Here’s a quick example: A young bright entrepreneur and his team in Israel created a tech solution utilizing big data to red-flag possible terror threats and stop them before they happen. With minor tweaks, we now use their tech to help us track trends and public sentiment in traditional and social media, alerting us to concerns before they surface…allowing us to have our clients create a proactive approach rather than reactively facing a crisis. If the answer we are seeking is based in Canarsie, great. If it’s Silicon Valley, also fine. But our clients trust us – and I have a great global network. Our world is getting smaller – and we intend to leverage that for our clients.

A nice side benefit that is our client base isn’t limited to the US…once you open your eyes to the opportunities around the world, many wonderful doors open.

3 – Maintaining focus:

Every company faces some of the same questions when looking to grow. One major question is how to grow a company significantly while maintaining focus. In truth, the answer to that question is very simple – and it speaks to the foundation of the company. Obviously, the team makes a difference – and I’m blessed with great partners – but let’s save that point for a different blog and (for now) discuss a different but equally important point.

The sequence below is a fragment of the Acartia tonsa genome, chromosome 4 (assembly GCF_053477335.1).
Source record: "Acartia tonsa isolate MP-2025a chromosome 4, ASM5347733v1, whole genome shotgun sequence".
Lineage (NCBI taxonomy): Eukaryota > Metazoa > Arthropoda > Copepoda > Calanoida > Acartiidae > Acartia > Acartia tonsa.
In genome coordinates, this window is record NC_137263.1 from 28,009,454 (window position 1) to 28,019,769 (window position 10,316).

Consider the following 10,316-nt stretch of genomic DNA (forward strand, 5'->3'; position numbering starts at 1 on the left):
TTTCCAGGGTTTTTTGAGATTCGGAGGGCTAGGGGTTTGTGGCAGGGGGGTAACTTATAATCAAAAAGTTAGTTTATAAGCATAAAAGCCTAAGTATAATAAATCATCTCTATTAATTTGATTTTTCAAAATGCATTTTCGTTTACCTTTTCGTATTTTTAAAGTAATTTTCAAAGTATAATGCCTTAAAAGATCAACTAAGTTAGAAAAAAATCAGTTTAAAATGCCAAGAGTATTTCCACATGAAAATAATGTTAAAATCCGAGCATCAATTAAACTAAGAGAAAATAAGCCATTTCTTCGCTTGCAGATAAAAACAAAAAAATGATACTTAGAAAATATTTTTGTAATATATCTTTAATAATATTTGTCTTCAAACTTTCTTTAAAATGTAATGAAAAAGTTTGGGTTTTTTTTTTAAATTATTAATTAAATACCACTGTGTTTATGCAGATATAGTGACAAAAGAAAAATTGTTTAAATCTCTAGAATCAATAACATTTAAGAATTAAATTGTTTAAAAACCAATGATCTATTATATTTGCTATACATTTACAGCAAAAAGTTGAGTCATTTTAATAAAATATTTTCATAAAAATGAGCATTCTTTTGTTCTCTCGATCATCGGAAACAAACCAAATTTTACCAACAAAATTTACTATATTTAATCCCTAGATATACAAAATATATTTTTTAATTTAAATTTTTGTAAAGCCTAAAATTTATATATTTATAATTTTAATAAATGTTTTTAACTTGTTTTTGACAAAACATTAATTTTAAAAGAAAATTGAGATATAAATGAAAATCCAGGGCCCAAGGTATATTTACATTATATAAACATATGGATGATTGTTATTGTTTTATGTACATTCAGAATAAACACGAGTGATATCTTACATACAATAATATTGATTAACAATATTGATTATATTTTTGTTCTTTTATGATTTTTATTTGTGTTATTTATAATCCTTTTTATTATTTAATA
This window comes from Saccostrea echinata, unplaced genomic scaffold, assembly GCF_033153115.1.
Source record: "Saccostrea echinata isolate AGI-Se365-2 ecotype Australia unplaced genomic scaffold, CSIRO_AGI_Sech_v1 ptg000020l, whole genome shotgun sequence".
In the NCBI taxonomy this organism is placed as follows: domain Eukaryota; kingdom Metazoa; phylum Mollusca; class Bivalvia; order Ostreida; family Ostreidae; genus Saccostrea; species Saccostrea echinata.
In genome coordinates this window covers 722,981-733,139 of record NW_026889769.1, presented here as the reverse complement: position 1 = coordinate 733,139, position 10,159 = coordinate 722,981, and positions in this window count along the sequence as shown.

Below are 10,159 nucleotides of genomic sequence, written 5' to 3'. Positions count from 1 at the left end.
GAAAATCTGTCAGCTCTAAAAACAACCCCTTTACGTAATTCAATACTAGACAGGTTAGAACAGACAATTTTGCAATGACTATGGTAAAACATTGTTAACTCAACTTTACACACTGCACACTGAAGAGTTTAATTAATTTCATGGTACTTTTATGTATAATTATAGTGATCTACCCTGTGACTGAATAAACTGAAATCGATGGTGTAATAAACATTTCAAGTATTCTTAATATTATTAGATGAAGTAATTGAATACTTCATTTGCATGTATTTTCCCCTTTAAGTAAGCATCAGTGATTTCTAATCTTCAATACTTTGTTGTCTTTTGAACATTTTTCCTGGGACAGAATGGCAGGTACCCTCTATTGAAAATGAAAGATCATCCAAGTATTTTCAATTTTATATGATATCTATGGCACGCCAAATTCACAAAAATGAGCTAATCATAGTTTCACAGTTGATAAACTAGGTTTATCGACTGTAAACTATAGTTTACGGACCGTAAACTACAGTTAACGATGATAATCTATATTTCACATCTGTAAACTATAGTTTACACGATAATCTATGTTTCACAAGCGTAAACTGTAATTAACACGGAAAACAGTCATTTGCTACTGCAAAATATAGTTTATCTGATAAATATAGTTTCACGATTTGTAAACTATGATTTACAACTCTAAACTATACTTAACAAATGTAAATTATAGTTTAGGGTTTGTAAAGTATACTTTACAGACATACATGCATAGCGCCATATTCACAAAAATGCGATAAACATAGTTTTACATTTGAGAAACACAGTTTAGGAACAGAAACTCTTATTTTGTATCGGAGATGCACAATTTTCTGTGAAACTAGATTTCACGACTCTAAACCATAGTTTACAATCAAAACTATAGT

First, let me tell you a story about a mistake I made when I was younger. As a young married man (quite a few years ago) I had one tool in my closet – a screwdriver (Phillips head). When I needed a Phillips screwdriver it was perfect. When I needed a hammer, I used the handle of the screwdriver to bang in the nails. When I needed a regular screwdriver, I’d use it on an angle.

And it kind of worked – for a bit. Until I had to defrost my freezer in our nice little starter apartment and I used my faithful Phillips screwdriver to chip ice out of the freezer, hit some pipe in my freezer and ended up calling poison control because I sprayed a chemical in my face.

Fool me once, shame on you….fool me twice, shame on me.

You want to grow the business? Make sure you have the right tools. We aren’t going to use Twitter when a mobile solution is more relevant. We’re not going to hire Justin Bieber for a client’s campaign to reach out to young mothers, when we can use our tools to find a Mommy Blogger that has a high-level reach, engagement, amplification and SM score for the exact (targeted) audience that is appropriate for a client.

The right tools provide the greatest bang for the buck, and provide the kind of ROI that will guarantee a loyal and happy customer (and referral) base.

One more note – having multiple tools in our toolbox allow us to work with our clients whether they are earlier stage companies, Fortune 500 companies, or Government campaigns (using a Top Down/Bottom Up approach) – all without losing focus or getting distracted. And all this is possible is because we spent and continue to invest time making sure we invest in the right tools and learn how to use them properly.

We are off to a strong start with a strong pipeline – and we’ll keep you updated. In the interim, feel free to reach out for more details, or for any questions or comments you might have.

» Narrative » Innovation
On May 15, 2017
By

Leave a Reply

Your email address will not be published. Required fields are marked *

« »